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More about Chad
Chad shares borders with Sudan, Libya, Cameroon, Niger, Nigeria and the Central African Republic. Chad is Africa’s 5th largest country, and is made up of the following regions:
- Zakouma National Park – the country’s prime safari spot in the south east of Chad. It lies within…
- Southern Chad – fertile Sudanian Savanna area
- Lake Chad – the second largest lake in Africa, and Chad’s most expansive wetland
- Northern Chad – dry desert area – it includes the Ennedi Cultural and Natural Reserve
- Central area – arid Sahelian belt
- Capital City – N’Djamena – largest city in Chad
A country ready to be explored
Chad has a wildlife rich landscape. But in addition, it’s virtually unexplored – a significant part of its allure! The country is one of the least visited in Africa, and very few visitors travel beyond the capital of N’Djamena. We guarantee that if you travel to Chad, you’ll discover amazing remote and unspoiled central African savanna and desert.
You’ll pass through an Africa virtually untouched by tourism, as well as seeing fascinating new species and sub species. We won’t send you to Chad if you’re a first timer to Africa, but if you’re adventurous and don’t mind pushing the boundaries… you’ll reap the rewards.
Camels – Ennedi. Courtesy African Parks
Geography and Climate
The country lies within a wide basin. This is surrounded on two sides by the Ennedi Plateau (add link) and Tibesti Mountains. In the north, the dormant volcano – Emi Koussi rises above sea level to 3,414 m. In the west, Lake Chad covers 17,806 square km. The area of the lake fluctuates throughout the seasons, and has done so over millennia. Currently, a large part lies just below the surface. It is the second largest area of water in Africa.
In the northern Sahara area annual rainfall is less than 50 mm. The only vegetation growing are the date-palm groves around the oasis. To the south of the Sahara is the Sahelian belt and rainfall here is between 300-600 mm every year. A parched, sandy landscape of acacia scrub continues down to the more fertile southern savanna areas.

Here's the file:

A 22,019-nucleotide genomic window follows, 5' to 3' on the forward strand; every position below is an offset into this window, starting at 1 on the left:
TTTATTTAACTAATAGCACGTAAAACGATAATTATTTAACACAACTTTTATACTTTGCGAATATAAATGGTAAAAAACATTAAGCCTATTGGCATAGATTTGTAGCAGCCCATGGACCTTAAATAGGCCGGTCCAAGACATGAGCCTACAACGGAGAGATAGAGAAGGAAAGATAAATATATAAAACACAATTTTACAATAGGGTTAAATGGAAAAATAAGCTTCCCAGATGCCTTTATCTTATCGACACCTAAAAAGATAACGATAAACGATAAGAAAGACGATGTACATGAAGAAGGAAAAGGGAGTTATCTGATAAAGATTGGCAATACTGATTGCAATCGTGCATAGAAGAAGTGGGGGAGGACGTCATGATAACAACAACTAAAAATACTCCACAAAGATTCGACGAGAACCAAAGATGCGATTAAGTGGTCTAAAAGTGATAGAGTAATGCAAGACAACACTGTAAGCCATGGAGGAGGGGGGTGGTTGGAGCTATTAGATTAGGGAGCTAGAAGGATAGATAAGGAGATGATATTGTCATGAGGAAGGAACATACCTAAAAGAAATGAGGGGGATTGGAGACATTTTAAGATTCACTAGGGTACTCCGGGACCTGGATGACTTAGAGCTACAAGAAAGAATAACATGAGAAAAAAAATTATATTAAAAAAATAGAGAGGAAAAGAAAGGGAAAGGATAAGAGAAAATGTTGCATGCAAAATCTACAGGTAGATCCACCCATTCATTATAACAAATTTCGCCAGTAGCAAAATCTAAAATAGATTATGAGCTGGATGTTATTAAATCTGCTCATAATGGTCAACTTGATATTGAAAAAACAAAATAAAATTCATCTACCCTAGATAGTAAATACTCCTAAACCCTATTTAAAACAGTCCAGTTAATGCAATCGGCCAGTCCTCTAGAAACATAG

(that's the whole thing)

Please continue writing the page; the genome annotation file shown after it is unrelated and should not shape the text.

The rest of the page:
By contrast, rainfall in the south can be well over 900 mm pa, with the grasslands providing good grazing for wildlife.
Wildlife of Chad
In 2002, conservationists estimated 134 mammal species, 509 bird species and more than 1,600 plant species. They include many of Africa’s key species such as lion, buffalo, hippo, giraffe, leopard, hyena, elephant, rhino, antelope and cheetah.
However, until 2010 the country suffered badly from poaching. The country’s flagship park Zakouma National Park was particularly severely affected. Here, poachers targeted and killed thousands of elephant, until only around 400 remained. But thanks to the management of African Parks, this is now under control. Elephant numbers in the park are rapidly increasing once again. It is one of Africa’s success stories.
In addition, the oases of the stunningly beautiful Ennedi Plateau shelter one of the Sahara’s last surviving colonies of West African crocodiles – which African Parks are also committed to saving.
Deforestation has also impacted on wildlife numbers – with the loss of acacias, baobab, dates and palms affecting the natural habitat. Consequently numbers of lion, rhino and leopards have dropped dramatically. Over 1.2 million trees have been planted due to a conservation initiative by the Food and Agricultural Organization. They work with the local farmers, to encourage sustainable development.
Additional reading from the New Yorker – Lake Chad: The World’s Most Complex Humanitarian Disaster
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